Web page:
The judge in the Lori Loughlin college admissions case said on Friday that he is disturbed by defense allegations of misconduct in the case, and asked prosecutors for further briefing.
Loughlin’s attorneys have asked the judge to throw out the case, arguing that federal agents had pressured the cooperating witness, admissions consultant Rick Singer, to entrap parents in criminal conduct. The defense has cited Singer’s notes, in which he complained that an agent was asking him to “bend the truth” in recorded calls with his clients.
“The Court considers the allegations in Singer’s October notes to be serious and disturbing,” wrote U.S. District Judge Nathaniel Gorton. “While government agents are permitted to coach cooperating witnesses during the course of an investigation, they are not permitted to suborn the commission of a crime.”
Loughlin and her husband, Mossimo Giannulli, are facing bribery, fraud and money laundering charges, for allegedly paying $500,000 to get their two daughters admitted to USC. They are set to go on trial in October.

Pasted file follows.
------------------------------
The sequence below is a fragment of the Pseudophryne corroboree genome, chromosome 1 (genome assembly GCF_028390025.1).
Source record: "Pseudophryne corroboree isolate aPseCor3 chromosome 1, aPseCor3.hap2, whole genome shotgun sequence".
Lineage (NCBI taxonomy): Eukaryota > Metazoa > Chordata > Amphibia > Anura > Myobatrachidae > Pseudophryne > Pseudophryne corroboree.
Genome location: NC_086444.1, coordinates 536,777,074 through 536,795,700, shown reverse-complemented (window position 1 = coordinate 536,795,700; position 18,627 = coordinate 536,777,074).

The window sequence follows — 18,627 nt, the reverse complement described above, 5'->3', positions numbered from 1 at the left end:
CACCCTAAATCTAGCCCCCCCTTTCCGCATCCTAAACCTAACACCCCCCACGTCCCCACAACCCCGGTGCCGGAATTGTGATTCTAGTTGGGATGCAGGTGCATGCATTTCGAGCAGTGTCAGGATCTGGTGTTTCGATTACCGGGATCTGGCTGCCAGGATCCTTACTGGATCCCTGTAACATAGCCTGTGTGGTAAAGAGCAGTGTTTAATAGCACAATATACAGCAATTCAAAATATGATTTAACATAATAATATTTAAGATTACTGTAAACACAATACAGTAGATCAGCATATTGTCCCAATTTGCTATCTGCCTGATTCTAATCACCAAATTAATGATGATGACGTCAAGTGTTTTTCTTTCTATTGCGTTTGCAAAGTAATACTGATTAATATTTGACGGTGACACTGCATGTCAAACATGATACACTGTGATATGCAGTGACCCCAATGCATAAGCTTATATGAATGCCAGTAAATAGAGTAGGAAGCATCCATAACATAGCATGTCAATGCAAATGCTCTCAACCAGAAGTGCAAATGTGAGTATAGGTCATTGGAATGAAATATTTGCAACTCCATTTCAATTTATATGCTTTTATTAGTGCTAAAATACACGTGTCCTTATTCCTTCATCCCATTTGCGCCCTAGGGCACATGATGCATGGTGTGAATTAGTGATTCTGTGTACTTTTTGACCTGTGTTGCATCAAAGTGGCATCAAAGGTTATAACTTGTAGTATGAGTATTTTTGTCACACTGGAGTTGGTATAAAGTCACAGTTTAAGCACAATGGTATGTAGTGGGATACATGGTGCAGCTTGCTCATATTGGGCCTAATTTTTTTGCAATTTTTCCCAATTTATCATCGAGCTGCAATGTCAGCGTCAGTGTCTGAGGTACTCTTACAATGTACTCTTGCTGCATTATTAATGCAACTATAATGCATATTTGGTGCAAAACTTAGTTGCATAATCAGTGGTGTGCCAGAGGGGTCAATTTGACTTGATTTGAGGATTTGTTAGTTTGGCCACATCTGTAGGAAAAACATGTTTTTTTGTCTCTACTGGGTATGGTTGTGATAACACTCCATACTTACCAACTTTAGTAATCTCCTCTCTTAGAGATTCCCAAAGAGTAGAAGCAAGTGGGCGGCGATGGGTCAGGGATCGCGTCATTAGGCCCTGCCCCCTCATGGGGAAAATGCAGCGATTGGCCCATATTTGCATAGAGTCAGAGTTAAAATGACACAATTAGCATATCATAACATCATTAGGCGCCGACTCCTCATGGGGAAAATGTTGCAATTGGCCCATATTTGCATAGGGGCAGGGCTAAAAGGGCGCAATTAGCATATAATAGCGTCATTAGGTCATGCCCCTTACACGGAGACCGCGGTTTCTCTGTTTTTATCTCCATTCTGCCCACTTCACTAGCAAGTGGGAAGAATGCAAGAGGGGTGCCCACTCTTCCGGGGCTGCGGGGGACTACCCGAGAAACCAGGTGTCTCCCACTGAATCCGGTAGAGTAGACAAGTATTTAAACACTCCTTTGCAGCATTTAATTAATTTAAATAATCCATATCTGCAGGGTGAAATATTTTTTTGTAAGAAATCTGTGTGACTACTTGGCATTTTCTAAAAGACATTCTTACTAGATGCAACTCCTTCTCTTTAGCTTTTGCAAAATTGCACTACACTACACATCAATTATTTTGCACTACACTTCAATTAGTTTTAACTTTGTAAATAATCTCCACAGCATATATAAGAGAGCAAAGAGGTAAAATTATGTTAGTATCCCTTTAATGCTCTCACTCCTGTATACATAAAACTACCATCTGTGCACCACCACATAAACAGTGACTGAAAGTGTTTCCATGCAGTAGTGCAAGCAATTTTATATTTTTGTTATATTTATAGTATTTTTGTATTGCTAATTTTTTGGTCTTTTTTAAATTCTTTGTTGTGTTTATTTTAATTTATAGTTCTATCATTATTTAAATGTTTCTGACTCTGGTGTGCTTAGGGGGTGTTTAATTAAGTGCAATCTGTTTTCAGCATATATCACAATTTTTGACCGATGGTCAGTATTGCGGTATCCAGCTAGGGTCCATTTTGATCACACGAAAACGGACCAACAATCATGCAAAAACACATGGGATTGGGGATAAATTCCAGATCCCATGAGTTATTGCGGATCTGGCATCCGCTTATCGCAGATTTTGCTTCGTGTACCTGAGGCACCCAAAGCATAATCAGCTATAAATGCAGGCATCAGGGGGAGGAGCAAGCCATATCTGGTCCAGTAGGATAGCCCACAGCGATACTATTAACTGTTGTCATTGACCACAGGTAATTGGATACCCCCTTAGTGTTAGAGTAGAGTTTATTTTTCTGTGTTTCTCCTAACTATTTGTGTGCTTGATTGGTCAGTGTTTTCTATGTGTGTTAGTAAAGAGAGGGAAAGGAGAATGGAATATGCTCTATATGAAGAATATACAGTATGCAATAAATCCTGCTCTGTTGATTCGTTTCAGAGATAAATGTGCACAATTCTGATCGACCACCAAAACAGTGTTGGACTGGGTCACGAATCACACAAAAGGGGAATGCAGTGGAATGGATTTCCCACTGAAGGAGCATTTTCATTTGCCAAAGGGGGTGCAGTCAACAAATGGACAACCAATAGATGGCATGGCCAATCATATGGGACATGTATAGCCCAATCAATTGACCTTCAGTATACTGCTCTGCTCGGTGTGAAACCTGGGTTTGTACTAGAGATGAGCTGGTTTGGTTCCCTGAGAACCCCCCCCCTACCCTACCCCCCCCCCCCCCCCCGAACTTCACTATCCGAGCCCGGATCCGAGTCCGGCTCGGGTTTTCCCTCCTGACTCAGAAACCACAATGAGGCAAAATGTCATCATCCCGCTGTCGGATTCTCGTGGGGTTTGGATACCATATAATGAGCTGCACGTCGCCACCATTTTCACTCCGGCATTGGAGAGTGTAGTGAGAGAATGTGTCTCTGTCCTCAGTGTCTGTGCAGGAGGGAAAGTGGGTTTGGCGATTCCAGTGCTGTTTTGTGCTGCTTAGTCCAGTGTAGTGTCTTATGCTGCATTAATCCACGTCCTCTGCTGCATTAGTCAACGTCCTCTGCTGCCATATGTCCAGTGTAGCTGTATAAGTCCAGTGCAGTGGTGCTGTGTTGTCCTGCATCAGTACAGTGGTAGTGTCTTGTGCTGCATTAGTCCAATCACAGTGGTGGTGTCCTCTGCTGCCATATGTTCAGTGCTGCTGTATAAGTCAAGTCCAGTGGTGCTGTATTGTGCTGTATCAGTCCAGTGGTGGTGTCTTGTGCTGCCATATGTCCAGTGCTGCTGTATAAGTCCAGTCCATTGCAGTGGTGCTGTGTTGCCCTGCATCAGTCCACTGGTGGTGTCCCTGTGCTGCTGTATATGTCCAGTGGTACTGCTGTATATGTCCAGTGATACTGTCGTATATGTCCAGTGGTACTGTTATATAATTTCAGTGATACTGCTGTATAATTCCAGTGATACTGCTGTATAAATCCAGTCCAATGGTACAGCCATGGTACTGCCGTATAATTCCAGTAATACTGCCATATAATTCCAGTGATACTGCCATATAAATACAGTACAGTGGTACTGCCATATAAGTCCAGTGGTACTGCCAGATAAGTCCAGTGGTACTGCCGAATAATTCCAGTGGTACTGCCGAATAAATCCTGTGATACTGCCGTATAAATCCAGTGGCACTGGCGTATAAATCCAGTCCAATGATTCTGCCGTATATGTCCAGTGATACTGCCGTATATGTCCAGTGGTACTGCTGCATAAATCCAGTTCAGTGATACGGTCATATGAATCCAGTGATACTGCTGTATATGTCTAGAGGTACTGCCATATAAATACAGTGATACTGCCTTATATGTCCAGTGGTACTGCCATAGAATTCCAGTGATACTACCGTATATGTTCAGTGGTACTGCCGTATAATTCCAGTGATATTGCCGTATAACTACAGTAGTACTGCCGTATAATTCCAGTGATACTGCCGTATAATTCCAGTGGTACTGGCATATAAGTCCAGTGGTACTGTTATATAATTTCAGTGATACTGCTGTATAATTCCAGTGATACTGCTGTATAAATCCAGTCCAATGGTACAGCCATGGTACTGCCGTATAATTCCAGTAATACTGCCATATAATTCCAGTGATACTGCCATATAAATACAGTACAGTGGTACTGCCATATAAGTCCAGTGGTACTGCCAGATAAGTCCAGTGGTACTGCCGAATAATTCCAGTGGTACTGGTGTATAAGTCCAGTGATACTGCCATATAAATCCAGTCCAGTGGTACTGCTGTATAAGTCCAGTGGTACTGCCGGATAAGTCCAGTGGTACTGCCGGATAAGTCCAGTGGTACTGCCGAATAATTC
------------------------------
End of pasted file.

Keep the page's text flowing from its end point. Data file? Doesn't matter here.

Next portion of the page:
The defense has argued that the couple believed they were making a legitimate donation to the school, but that government agents coached Singer not to offer that explanation in the recorded calls.
“They continue to ask me to tell a fib and not restate what I told my clients as to where their money was going — to the program not the coach and that it was a donation and they want it to be a payment,” Singer wrote.
The government has said that the totality of the evidence shows that the couple — and the other parents awaiting trial — knew full well that they were engaged in fraud. Among other things, the government alleges that Loughlin and Giannulli knowingly concocted a fake athletic profile to have their daughters admitted as crew recruits.
In his three-page order on Friday, Gorton instructed prosecutors to reply specifically to the claims that Singer had been coached to improperly incriminate his clients. Prosecutors have previously said there was no need to investigate the claim because the agents knew the charge to be untrue, and that there was “nothing to investigate.”
The college admissions case was investigated by the FBI and the IRS.